Note For the attributes listed in Table 4, the value of a string is 0 to 253 octects; the value of an integer is a 32-bit value ordered high byte first.


Table 36 Large-Scale Dial-Out Outbound Service Attributes 

Number
Attribute
Description
Ascend AV Pairs

#214

Ascend-Send-Secret

Specifies the password that the network access server uses when the remote site challenges the network access server to authenticate using either Challenge Handshake Authentication Protocol (CHAP) or Password Authentication Protocol (PAP).

Cisco AV Pair:

None

TACACS+ Support:
service = outbound { 
      send-secret = VALUE 
}

Value:

Password string

Note The password is encrypted. This attribute requires a special RADIUS daemon that supports CHAP or PAP authentication.

#227

Ascend-Dial-Number

Defines the number to dial.

Cisco AV Pair:
cisco-avpair="outbound:dial-number=VALUE" 

TACACS+ Support:
service = outbound { 
      dial-number = VALUE 
}
Value:

Dial string

Note This attribute defines the plain dial number. It can be used in different profiles, whereas the callback-dialstring attribute is only for callbacks.

#231

Ascend-Send-Auth

Specifies the authentication protocol that the network access server requests when initiating a connection using PPP. The answering side of the connection determines which authentication protocol, if any, that the connection uses. The network access server will refuse to negotiate PAP if CHAP is selected, but will negotiate CHAP if PAP is selected.

Cisco AV Pair:
cisco-avpair="outbound:send-auth=VALUE" 

TACACS+ Support:
service = outbound { 
      send-auth = none/pap/chap 
}

Value:

0: Send-Auth-None
1: Send-Auth-PAP
2: Send-Auth-CHAP

#247

Ascend-Data-SVC

Specifies the type of data service that the link uses for outgoing calls.

Cisco AV Pair:
cisco-avpair="outbound:data-service=VALUE" 

TACACS+ Support:
service = outbound { 
      data-service = VALUE 
}

Value:

0: Switched-Voice-Bearer

#248

Ascend-Force-56

Determines whether the network access server uses only the 56K portion of a channel, even when all 64K appear to be available.

Cisco AV Pair:
cisco-avpair="outbound:force-56=VALUE" 

TACACS+ Support:
service = outbound { 
      force-56 = VALUE 
}

Value:

0: Force-56-No
1: Force-56-Yes

RADIUS (IETF) Attributes

#10

Framed-Routing

Indicates a routing method when a router is used to access a network.

Cisco AV Pair:

None

TACACS+ Support:
service = outbound { 
     routing = VALUE 
}

Value:

0: None
1: Broadcast
2: Listen
3: Broadcast-Listen

Note This attribute is currently supported only for PPP service.

#19

Callback-Number

Defines a dialing string to be used for call back. (Service is both outbound and PPP.)

Cisco AV Pair:
cisco-avpir="outbound:callback-dialstring=VALUE"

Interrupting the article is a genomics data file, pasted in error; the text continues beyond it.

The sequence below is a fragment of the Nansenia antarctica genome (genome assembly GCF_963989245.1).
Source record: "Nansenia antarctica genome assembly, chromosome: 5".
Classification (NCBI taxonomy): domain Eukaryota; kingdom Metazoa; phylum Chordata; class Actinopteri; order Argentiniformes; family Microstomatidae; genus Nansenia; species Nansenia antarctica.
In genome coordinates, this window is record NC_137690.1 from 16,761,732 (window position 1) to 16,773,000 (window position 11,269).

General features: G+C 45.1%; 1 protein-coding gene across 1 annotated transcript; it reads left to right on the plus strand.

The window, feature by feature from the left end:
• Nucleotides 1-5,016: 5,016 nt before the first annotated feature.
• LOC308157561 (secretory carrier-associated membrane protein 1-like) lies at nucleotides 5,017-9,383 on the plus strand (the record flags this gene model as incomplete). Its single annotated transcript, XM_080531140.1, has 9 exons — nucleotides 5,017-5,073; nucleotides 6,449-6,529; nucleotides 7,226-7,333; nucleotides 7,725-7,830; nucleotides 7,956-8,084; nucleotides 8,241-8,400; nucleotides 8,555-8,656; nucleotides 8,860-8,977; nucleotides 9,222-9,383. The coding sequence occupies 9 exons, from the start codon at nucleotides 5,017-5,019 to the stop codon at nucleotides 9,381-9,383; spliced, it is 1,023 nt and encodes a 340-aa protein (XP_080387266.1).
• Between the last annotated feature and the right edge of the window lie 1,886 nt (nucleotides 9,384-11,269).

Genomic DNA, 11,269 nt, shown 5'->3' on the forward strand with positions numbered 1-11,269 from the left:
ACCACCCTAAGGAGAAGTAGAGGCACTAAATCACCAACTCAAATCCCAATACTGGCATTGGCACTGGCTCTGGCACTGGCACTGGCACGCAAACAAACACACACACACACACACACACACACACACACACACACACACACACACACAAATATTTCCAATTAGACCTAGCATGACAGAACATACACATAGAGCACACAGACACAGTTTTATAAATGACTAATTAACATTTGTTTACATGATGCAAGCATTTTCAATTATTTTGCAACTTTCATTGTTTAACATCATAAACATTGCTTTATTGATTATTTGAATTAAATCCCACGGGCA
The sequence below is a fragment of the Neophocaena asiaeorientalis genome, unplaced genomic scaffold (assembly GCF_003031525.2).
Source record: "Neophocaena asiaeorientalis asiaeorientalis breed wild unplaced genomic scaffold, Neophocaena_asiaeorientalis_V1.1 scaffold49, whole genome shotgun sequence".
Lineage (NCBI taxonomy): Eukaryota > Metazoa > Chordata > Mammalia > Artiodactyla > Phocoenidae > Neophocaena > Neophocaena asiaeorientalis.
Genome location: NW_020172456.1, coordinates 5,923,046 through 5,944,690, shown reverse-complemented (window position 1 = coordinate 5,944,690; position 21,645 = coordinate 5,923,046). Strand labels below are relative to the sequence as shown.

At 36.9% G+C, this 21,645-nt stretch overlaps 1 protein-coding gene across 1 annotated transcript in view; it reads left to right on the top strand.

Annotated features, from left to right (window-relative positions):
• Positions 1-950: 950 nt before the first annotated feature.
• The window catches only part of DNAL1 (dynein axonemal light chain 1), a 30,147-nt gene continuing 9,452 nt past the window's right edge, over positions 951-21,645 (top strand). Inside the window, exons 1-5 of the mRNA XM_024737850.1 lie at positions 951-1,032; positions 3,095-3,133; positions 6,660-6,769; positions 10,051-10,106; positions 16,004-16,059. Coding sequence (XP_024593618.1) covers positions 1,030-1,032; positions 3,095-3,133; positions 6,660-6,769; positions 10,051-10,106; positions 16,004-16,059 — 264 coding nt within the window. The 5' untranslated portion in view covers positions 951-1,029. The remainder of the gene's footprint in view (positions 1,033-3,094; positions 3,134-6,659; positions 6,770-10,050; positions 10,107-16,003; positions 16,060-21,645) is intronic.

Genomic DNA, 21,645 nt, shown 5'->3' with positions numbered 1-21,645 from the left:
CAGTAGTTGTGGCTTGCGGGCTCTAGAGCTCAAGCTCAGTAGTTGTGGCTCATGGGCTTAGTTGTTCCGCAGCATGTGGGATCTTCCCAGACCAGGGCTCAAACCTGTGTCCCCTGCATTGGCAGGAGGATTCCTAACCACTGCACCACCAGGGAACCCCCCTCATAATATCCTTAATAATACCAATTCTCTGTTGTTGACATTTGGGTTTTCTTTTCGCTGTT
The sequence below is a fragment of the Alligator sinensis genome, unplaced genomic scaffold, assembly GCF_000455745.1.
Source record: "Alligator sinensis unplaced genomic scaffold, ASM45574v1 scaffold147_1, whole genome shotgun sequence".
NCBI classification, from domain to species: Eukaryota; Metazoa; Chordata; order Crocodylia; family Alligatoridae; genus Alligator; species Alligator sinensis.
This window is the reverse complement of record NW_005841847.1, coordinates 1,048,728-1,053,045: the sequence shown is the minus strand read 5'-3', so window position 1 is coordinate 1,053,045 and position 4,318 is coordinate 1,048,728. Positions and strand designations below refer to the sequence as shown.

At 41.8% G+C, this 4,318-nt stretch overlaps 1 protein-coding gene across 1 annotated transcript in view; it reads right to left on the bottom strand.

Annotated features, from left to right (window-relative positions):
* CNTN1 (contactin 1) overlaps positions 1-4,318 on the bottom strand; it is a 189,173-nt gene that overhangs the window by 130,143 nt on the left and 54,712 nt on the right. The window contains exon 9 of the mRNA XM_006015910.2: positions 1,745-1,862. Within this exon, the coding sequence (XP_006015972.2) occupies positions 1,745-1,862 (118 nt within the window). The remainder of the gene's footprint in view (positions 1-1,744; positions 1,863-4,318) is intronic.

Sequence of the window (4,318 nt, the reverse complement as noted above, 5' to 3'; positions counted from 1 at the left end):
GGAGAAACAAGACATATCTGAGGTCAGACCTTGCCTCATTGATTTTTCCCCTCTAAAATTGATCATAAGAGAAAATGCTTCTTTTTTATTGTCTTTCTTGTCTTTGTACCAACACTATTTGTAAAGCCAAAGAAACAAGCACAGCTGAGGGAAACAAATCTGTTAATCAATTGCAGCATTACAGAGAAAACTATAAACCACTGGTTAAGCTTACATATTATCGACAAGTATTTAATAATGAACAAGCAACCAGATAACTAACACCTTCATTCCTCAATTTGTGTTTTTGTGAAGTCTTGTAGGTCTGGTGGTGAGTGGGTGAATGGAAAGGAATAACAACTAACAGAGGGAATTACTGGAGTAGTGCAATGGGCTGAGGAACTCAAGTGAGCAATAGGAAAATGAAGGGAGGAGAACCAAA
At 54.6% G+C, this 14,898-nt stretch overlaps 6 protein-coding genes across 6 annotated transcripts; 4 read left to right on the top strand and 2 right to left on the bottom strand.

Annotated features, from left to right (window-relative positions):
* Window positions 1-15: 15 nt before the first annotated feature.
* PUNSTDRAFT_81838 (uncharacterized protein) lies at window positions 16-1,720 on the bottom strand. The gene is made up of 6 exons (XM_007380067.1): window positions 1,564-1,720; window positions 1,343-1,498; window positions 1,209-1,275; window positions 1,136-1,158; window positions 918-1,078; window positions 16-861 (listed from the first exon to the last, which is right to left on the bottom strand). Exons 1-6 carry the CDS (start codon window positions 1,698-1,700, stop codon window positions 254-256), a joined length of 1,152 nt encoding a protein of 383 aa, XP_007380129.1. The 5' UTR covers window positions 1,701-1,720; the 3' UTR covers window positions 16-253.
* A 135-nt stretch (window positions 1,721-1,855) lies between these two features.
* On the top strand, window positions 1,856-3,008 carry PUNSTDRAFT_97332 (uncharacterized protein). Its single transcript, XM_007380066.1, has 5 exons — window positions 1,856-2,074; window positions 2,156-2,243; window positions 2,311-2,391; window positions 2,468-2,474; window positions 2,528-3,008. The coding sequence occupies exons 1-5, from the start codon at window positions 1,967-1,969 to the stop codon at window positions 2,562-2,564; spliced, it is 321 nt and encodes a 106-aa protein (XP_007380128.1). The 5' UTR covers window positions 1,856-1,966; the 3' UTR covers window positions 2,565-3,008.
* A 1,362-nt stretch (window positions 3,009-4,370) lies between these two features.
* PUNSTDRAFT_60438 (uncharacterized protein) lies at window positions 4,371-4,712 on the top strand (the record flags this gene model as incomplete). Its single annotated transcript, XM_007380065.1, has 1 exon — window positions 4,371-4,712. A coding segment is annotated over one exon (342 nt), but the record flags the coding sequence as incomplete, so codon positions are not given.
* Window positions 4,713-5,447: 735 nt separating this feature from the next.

TACACS+ Support:

Equivalent to the existing callback-dialstring attribute.

Value:

Dial string

Note This is an alternate way of setting a callback number using a standard RADIUS attribute.

#61

NAS-Port-Type

Indicates the type of physical port that the network access server is using to authenticate the user.

Cisco AV Pair:

None

TACACS+ Support:

None

Value:

0: Asynchronous
1: Synchronous
2: ISDN-Synchronous

Note This attribute is currently supported only for PPP service.

Map Class Attribute

(unnumbered)

map-class

Allows the user profile to reference information configured in a map class of the same name on the network access server that dials out.

Cisco AV Pair:
cisco-avpair="outbound:map-class=VALUE" 

TACACS+ Support:
service = outbound { 
     map-class = VALUE 
}

Value:

Name string, which must match the name of a map class on the dial-out network access server.


Monitoring and Maintaining the Large-Scale Dial-Out Network

To monitor and maintain a large-scale dial-out network, use any of the following commands in EXEC mode:

Command
Purpose

Router> clear dialer sessions

Removes all dialer sessions and disconnects links.

Router> clear ip route download {* | network-number network-mask | reload}

Removes all or specified IP routes on the router. With the reload option, forces reload of dynamic static routes before the update timer expires.

Router> show dialer sessions

Displays all dialer sessions.

Router> show ip route [static [download]]

Displays all static IP routes or those installed using the AAA route download function.


Configuration Examples for Large-Scale Dial-Out

The following sections provide examples of how you can configure large-scale dial-out in your network:

Stack Group and Static Route Download Configuration Example

User Profile on an Ascend RADIUS Server for NAS1 Example

Asynchronous Dialing Configuration Examples

Stack Group and Static Route Download Configuration Example

The following example configures NAS1 as the primary network access server and NAS2 as the secondary network access server, in a stack group for dial-out. The remote router is configured to answer calls. Figure 97 illustrates the configuration.